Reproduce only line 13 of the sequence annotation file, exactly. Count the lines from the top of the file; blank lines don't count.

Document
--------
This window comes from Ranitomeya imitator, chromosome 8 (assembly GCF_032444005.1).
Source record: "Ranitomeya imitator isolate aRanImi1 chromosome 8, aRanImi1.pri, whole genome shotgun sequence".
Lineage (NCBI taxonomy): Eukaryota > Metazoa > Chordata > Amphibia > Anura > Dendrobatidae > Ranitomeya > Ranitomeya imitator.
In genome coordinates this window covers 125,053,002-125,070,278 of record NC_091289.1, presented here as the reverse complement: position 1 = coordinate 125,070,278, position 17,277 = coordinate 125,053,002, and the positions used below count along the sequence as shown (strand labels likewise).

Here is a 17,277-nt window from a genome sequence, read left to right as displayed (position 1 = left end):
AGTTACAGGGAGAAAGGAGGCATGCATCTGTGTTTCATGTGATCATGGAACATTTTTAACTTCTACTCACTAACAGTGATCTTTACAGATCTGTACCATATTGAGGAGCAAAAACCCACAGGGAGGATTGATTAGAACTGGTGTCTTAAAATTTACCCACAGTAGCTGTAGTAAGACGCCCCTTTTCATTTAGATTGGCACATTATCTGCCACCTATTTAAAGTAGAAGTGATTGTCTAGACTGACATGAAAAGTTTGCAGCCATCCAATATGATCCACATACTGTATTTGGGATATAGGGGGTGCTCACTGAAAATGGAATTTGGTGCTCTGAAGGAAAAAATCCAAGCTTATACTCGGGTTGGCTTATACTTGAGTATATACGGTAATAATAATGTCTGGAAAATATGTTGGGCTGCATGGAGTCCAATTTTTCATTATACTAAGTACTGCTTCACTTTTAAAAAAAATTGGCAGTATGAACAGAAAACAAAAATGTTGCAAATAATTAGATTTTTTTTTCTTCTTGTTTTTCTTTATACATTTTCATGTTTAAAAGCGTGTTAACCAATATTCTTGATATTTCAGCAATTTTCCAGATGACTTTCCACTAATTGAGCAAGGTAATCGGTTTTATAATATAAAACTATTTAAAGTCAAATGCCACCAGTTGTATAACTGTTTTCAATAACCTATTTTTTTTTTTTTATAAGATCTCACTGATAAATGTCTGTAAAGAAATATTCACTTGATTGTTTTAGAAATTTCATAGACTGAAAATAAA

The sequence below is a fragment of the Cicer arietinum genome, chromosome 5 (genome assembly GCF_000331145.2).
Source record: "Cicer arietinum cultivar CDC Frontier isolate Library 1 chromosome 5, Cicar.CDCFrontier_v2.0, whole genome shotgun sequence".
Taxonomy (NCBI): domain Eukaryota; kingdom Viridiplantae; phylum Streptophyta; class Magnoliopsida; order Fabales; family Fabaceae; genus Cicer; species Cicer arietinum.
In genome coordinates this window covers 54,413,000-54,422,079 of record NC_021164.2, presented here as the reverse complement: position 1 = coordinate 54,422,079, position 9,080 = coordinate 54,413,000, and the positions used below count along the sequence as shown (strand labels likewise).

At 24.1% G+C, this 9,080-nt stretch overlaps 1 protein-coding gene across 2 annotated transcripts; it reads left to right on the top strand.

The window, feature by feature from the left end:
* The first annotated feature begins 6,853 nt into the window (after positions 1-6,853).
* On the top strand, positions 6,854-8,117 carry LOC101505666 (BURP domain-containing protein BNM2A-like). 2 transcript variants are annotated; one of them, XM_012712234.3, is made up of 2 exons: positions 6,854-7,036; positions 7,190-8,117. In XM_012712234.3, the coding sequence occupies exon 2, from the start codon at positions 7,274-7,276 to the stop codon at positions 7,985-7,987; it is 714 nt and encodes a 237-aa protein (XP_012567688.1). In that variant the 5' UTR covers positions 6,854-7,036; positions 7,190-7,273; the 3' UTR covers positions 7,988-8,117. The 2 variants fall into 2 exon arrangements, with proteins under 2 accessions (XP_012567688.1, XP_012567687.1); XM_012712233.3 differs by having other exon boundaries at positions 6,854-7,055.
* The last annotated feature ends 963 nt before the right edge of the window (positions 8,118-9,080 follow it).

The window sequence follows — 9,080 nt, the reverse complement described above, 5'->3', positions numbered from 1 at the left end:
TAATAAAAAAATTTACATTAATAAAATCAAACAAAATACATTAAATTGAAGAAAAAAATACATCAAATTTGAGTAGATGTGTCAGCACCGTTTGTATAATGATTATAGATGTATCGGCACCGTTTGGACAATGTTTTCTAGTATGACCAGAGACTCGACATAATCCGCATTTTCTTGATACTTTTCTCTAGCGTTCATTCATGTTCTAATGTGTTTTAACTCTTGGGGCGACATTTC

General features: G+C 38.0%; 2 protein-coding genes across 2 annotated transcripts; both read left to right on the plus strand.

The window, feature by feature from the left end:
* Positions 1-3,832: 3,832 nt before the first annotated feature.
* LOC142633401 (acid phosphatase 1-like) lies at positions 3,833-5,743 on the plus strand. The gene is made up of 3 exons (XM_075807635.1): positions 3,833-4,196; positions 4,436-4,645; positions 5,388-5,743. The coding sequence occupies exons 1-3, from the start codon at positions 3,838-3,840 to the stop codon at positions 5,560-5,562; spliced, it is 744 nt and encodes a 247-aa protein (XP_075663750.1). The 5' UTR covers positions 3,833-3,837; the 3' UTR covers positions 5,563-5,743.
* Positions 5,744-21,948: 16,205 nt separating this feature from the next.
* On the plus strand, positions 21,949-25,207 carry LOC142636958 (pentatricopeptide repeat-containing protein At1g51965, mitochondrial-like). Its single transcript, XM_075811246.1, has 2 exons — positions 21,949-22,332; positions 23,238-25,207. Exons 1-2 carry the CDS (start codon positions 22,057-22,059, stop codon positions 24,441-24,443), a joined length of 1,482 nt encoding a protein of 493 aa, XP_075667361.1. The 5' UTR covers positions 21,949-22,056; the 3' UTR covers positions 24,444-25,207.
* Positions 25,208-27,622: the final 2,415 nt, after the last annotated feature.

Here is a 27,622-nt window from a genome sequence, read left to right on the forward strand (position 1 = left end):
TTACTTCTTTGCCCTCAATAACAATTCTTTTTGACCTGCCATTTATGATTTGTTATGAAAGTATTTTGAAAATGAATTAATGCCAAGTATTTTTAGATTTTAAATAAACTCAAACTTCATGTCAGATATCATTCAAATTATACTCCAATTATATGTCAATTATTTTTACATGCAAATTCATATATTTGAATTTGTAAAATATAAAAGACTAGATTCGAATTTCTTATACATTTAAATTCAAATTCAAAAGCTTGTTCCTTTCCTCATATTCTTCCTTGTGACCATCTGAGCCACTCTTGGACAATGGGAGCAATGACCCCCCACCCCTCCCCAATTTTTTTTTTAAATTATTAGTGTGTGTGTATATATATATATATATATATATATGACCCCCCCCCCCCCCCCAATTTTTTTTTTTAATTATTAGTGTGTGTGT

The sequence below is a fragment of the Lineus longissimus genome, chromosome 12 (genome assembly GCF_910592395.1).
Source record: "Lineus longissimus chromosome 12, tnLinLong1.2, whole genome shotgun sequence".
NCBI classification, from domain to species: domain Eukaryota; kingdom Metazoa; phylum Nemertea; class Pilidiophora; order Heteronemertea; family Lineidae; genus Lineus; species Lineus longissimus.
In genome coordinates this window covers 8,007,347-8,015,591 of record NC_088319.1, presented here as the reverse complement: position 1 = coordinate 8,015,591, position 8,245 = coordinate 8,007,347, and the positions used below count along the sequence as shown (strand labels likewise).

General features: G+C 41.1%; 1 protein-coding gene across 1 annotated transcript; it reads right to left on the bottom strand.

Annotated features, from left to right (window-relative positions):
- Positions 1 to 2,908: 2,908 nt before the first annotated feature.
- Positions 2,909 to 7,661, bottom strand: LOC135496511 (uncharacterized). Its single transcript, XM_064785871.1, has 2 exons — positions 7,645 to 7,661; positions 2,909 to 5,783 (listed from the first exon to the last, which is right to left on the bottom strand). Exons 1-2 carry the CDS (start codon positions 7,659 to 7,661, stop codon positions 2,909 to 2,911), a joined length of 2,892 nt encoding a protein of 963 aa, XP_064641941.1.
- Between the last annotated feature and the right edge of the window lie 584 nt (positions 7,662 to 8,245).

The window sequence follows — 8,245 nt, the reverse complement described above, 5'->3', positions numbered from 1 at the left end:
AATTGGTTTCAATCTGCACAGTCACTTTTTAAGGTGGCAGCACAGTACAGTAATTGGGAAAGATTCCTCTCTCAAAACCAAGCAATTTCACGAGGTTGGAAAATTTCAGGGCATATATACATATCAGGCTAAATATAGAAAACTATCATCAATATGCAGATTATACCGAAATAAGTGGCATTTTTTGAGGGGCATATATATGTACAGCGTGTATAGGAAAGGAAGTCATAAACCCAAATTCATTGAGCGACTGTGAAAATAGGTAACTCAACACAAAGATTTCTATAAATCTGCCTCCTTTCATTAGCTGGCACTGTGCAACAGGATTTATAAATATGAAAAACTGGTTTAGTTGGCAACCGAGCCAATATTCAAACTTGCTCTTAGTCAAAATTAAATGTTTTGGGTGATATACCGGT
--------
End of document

* The first annotated feature begins 6,853 nt into the window (after positions 1-6,853).